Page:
Australia is the only country in the world to have a public holiday for a horse race. We are known for loving a flutter.
The Lightning Stakes carries Black Caviar’s name these days, in honour of Australia’s greatest sprinter.
It’s fitting that on the day her race is run, the mare that took her mantle as the most beloved thoroughbred in the country resumes her campaign.
While most people will have Winx up in Sydney as their number one focus on Saturday, the Lightning Stakes is the feature race of the day and the only Group 1 being run.
Already we are seeing the Lightning as a competitive betting race, with no clear-cut favourite, two-thirds of the field first-up and horses of all age and sex that haven’t met before.
The four three-year-old’s are all well in the market.
Sunlight is the favourite, an uber-consistent sprinting filly that was placed in the Golden Slipper at two and won the Coolmore Stud Stakes last time we saw her. Her best asset is that she makes her own luck up on the speed and can keep going quicker than her rivals.
It’s hard to see her not being in the finish at the end, unless they overdo it up front.
Lean Mean Machine was third to Sunlight in the Coolmore on Derby Day, after being ridden warmer than expected. We’ll likely see him in the second half of the field this time around, hoping for a hot tempo to unleash his turn of foot.
Written By was fourth in that Coolmore, behind both Sunlight and Lean Mean Machine, and really had no excuses despite ending up in the stewards report with some lacerations. He resumed first-up with a second to Bons Away, a smart sprinter in his own right, and was going to take plenty of benefit from the run.
The jury is out on whether he is going to make the top grade in open company.
Graff is something of an x-factor, given he didn’t run in the Coolmore against his fellow sprinting three-year-olds, instead taking on The Everest where he ran a very creditable fifth. That followed on from a Golden Rose third, so his credentials are sound for a race like this.
There’s no doubt he has the talent to win and has been primed to do so.
The Everest form is also represented by another couple of Sydney horses, Osborne Bulls and In Her Time.
As a five-year-old, Osborne Bulls has only had three preparations but has taken great strides in each one. Coming off a spring where he ran third in The Everest and effortlessly won a Group 2 down the straight on Derby Day lumping a lot more weight than his rivals, there is nothing to suggest he won’t go to another level again.
It would be a major surprise if Osborne Bulls didn’t win at least one Group 1 this campaign, but is the 1000m trip going to be just that bit too short for him? He’ll certainly be coming home like a hungry dog for dinner.
In Her Time has been a high-class sprinter for a couple of years now, as honest as the day is long. She does have a habit of finding one or two better at the highest level and has never raced below 1100m before, but it’s worth noting she hasn’t missed a place on a good track since April 2016.
In Her Time has been the best backed in the early markets, suggesting she’s ready to fire and produce a big one.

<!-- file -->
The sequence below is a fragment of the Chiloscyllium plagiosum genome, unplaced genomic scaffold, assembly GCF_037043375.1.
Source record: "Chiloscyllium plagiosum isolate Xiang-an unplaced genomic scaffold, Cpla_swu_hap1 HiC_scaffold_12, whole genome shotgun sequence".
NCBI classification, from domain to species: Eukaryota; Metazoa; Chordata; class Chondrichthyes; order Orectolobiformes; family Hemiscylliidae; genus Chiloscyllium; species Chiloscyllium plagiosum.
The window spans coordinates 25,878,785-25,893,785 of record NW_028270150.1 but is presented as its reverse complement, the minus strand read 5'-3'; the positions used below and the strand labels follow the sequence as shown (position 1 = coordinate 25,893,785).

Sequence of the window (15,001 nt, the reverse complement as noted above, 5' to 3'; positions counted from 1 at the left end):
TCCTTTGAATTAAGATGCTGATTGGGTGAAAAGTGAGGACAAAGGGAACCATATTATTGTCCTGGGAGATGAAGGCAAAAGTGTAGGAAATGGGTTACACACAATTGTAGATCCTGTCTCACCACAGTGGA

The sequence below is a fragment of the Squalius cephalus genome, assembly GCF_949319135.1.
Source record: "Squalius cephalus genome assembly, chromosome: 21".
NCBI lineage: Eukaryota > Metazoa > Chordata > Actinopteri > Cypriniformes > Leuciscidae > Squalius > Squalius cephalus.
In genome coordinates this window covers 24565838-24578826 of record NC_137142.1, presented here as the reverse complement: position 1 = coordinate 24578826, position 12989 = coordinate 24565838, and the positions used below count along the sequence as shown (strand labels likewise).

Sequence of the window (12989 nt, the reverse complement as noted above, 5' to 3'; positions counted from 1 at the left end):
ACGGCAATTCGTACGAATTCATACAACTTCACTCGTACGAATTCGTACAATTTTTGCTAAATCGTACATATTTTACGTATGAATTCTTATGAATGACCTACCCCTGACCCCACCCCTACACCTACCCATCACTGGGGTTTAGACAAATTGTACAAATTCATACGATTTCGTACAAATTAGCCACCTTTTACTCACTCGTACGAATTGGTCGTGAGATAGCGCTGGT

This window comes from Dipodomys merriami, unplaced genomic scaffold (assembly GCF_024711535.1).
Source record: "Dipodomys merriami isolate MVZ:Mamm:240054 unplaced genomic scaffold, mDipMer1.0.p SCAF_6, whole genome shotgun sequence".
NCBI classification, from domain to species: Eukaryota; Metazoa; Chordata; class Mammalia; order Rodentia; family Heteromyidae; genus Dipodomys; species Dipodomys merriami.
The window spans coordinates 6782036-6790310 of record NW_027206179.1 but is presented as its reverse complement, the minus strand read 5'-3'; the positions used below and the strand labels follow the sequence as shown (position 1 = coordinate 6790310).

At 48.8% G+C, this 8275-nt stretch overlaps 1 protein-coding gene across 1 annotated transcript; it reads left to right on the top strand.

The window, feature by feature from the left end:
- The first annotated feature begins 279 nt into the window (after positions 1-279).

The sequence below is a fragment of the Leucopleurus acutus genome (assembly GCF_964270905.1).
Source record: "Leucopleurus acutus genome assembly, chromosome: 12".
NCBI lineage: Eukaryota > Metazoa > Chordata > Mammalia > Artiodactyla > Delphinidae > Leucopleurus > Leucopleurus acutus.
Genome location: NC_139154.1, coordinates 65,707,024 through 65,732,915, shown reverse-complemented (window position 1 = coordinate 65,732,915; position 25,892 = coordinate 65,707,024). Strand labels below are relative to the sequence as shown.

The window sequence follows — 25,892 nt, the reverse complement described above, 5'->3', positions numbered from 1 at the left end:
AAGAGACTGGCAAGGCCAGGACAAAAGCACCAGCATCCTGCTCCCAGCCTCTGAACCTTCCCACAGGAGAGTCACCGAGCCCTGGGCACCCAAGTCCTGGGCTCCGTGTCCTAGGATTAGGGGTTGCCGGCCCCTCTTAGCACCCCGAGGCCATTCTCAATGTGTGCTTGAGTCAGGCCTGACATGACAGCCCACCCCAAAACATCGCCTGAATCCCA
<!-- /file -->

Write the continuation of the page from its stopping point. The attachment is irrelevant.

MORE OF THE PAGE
The fascinating runner is Jedastar, the two-year-old filly from the Lloyd Kennewell stable having only her third start. Having “a feather on their back” is an old racing saying for a light-weight chance, but carrying only 44kg’s under weight-for-age conditions is certainly an eye-opener.
Jedastar won at the track and distance on debut, so knows what the straight is all about. Lyre finished well behind her that day, and we saw that filly win the Blue Diamond Prelude on Saturday, so there is something there to recommend her.
Battle Hero, Glenall, Missrock and Divine Quality are the stragglers in the betting. The first two would appear to be lacking the class to trouble this field. Missrock does pop up occasionally, including when running third in this race last year, but isn’t at her best. Divine Quality could be the bolter to watch based on her win down the straight in Cup week – hers was a remarkable performance against some very good mares.
The Lightning is a $750,000 Group 1 over 1000m. Speed is going to be a given. The Perth horse Battle Hero likes to go quickly, as do Written By and Sunlight, who will be looking to use their three-year-old’s weight.
Jedastar’s best chance is to go quickly up front too – Chris Casserta should take up the lead on her with the others parking just behind her.
4.In Her Time
Also of interest at Flemington will be the CS Hayes Stakes, where the Australian Guineas hopefuls will have a crack at each other. It’s a hard field to dissect given differing formlines, and it’s hard to know which horses have made a leap after having a spell – Mickey Blue Eyes doesn’t look the worst at long odds if he has learned a bit more after some time in the paddock.
At Randwick, Winx in the Apollo Stakes is, of course, the headline act, but the race will also be important to see how the likes of Happy Clapper and Unforgotten have returned, among others. In fact, each horse in the race has loftier goals in mind, so the form out of it could be strong.
There are some good support races too. The unbeaten Brutal takes on the Sydney way of going for the first time under race conditions, after recording wins at the three main metropolitan tracks in Melbourne. He’s up against some handy sprinters, so won’t have it all his own way.
The Light Fingers Stakes for three-year-old fillies also has some good ones engaged. These horses will likely be targeting Group 1s against the older mares later in the autumn, even as far down the road as the Adelaide or Brisbane carnivals.
Hopefully, Winx can do her thing without giving us all a heart attack, as she can sometimes do first-up. And that the rest of the weekend’s racing lives up to expectation.